Fangio, in fact, won the first Monaco Grand Prix in 1950 and although the race did not take place again until 1955 it has remained a permanent fixture on F1’s racing calendar ever since. Bernie Ecclestone (F1’s supremo) announced in 2010 that a ten-year deal had been reached with the race organisers thereby keeping the Monaco race on the calendar until at least 2020.

Interestingly, Monaco’s the only event not to feature a podium as the celebrations are held on the steps of the royal box with Mumm champagne flowing like water. It’s also the only event to hold its practice day on the Thursday preceding the race allowing the roads to be opened to the public on the Friday.

And because the race is held on a narrow street course with many elevation changes and tight corners as well as a tunnel it makes Le circuit de Monaco one of the most demanding of all tracks in Formula One. In spite of the relatively low-average speeds, it’s a dangerous place in which to race and Monaco’s the only Grand Prix that does not adhere to the FIA’s mandated 305 kilometres (190 miles) minimum race distance.

The Belgian-Dutch racing driver, Max Verstappen, son of Johannes (Jos the Boss) Verstappen, found how tight the circuit was in 2014 – his rookie year in Formula One driving for the Scuderia Toro Rosso team – when he shot straight into a tyre bank at the dangerous corner of Sainte Dévote (named after the patron saint of Monaco and, indeed, of Corsica) in a mistimed overtaking manoeuvre on Swiss-born, Lotus driver, Romain Grosjean, who, incidentally, has just been appointed F1 ambassador to G H Mumm, the official champagne of the Formula One Championship. This is the first time the brand – instantly recognisable by its distinctive jeroboam of G H Mumm Cordon Rouge – has appointed an F1 driver in this role. Good luck Grosjean! Champagne all round! Mumm, of course!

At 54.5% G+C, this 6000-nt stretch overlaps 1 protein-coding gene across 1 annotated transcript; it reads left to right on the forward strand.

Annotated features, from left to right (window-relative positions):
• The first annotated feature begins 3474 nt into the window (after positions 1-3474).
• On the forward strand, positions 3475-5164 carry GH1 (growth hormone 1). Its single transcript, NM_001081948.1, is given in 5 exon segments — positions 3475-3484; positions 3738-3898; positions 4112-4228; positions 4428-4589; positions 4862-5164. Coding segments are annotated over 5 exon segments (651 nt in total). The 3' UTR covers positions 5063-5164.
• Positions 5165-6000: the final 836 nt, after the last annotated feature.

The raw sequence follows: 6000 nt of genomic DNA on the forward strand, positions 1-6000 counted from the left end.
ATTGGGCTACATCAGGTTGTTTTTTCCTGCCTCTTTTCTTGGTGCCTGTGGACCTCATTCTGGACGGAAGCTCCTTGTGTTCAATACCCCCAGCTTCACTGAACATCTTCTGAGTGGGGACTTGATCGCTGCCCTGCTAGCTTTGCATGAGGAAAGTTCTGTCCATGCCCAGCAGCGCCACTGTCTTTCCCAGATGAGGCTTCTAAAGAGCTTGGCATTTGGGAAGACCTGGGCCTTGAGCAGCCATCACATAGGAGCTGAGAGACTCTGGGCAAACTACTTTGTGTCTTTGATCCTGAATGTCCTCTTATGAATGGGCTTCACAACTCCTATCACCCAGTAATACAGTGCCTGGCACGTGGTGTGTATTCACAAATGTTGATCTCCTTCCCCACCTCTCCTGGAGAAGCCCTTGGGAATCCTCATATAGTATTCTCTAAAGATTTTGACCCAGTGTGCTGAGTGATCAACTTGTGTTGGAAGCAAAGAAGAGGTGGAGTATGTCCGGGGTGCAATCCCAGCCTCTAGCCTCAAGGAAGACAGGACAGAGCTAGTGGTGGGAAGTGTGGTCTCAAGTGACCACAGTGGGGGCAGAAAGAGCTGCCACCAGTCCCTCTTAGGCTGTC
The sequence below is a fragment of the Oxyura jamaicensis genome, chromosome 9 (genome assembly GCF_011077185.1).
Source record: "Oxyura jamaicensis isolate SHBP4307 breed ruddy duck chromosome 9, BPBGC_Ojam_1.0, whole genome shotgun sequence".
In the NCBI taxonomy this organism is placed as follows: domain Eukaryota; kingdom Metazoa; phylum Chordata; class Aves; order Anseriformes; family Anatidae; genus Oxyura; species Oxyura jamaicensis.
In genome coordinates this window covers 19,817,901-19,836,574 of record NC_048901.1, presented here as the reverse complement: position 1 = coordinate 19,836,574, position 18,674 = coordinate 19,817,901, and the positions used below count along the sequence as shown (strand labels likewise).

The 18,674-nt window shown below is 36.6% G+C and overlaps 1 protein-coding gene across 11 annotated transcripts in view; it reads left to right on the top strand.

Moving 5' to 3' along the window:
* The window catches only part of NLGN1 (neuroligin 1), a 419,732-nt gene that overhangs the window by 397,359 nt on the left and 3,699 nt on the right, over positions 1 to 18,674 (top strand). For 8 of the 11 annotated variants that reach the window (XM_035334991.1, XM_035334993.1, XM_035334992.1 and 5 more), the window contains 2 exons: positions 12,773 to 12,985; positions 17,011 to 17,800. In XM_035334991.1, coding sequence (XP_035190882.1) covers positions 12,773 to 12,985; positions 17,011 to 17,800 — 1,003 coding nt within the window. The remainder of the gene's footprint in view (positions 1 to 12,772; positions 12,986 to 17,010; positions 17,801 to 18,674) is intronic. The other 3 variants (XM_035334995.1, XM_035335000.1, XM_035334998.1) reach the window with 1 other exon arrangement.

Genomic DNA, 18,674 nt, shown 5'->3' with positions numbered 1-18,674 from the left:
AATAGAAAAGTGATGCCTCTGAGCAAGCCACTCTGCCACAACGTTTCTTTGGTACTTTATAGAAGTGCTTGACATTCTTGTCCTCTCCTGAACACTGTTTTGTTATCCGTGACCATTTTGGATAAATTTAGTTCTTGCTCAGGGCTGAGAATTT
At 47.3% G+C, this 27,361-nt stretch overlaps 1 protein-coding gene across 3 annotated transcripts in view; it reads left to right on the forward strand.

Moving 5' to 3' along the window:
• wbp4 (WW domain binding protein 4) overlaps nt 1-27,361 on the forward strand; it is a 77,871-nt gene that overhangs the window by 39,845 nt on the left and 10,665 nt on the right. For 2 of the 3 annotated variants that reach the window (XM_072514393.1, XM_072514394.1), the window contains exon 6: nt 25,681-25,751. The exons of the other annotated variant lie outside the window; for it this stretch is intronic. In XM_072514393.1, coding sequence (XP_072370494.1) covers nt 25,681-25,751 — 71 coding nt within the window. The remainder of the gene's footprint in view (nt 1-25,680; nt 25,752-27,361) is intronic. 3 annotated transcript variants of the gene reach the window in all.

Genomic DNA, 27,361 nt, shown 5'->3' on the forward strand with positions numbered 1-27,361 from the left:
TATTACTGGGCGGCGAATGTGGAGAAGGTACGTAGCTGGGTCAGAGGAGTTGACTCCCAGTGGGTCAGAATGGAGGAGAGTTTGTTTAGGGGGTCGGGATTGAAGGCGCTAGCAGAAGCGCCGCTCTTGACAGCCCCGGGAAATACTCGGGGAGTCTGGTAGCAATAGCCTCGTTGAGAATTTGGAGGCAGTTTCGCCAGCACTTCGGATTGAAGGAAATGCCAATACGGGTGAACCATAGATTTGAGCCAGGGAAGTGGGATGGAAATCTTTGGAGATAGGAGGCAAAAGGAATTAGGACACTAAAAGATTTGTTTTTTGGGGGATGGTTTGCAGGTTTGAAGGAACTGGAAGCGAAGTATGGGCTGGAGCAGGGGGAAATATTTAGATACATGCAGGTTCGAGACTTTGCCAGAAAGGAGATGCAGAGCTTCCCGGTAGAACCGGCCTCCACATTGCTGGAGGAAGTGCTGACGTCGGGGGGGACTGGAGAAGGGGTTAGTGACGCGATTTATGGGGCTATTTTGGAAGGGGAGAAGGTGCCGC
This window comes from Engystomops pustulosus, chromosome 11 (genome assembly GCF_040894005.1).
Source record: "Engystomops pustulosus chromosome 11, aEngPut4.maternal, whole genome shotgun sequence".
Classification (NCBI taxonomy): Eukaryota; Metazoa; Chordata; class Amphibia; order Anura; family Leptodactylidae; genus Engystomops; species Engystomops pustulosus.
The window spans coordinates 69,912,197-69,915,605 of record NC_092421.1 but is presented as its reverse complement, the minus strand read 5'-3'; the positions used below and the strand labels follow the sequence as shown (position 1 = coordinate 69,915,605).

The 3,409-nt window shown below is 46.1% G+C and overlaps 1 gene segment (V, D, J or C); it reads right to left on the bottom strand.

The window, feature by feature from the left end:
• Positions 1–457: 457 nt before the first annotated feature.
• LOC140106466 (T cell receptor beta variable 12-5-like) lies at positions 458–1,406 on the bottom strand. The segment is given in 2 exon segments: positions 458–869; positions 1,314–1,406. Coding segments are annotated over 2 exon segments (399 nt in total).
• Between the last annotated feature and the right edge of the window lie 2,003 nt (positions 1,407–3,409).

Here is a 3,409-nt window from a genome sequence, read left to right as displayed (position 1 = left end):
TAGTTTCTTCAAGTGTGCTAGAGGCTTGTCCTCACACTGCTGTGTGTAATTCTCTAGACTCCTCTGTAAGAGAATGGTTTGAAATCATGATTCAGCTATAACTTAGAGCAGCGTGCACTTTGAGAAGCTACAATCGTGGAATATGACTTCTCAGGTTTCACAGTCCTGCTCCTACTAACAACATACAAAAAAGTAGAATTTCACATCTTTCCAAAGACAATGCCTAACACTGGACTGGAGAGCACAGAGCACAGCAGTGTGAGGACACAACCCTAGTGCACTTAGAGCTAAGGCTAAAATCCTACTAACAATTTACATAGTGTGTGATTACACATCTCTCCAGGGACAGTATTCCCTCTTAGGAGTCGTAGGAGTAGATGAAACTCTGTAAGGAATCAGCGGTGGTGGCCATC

Dangerous or not there are two drivers who threw caution to the wind and soaked up danger like no other dominating Monaco between the years 1984 and 1993 – Alain Prost and Ayrton Senna. Fierce and brutal competitors, they were both immensely popular in Monaco and following Senna’s victory in the 1987 race (driving for Team Lotus) his popularity was amplified when he was arrested for riding a motorcycle without wearing a crash helmet. He was immediately released after police discovered who their charge was.

A champion fighter through and through, Senna was a driver without limits and drove for Team Lotus from 1985 to 1987. He won Monaco more times than any other driver notching up six victories and winning five consecutive races between 1989 and 1993 while Michael Schumacher notched up five victories matching Graham Hill’s record. However, in 2006, Schumacher attracted widespread criticism when he spun his car deliberately blocking the track at La Rascasse, the slowest corner in F1 racing, thus preventing Fernando Alonso and Mark Webber – who were both following and on flying laps – from out-qualifying him.

It’s a famous corner and Miss X and I witnessed Schumacher’s shenanigans. We were dumbfounded in disbelief that a driver of his calibre could do such a mean and unsporting-like act. But he did! Yellow flags were waved but his competitors were not able to beat his time thereby handing him pole position. Although Schumacher claimed it was a genuine accident, the FIA disagreed and demoted him to the back of the grid.

La Rascasse itself takes cars into a short straight before the last turn of the Monaco circuit (the former ‘Gazometer’ turn) a few metres from the start-finish line. It was renamed ‘Virage Antony Noghès’ in honour of the man who organised the first Monaco Grand Prix in 1929. A man of the track, he also helped to create the Monte Carlo Rally and even suggested the international adoption of the chequered flag to end races.

The last word goes to Brazilian-born triple Formula One World Champion, Nelson Piquet. He was fond of saying that racing at Monaco was like trying to cycle round your living room and that a win here was worth two wins anywhere else. I doubt if anyone would argue with that.

By Tony Cooper, freelance travel and sports writer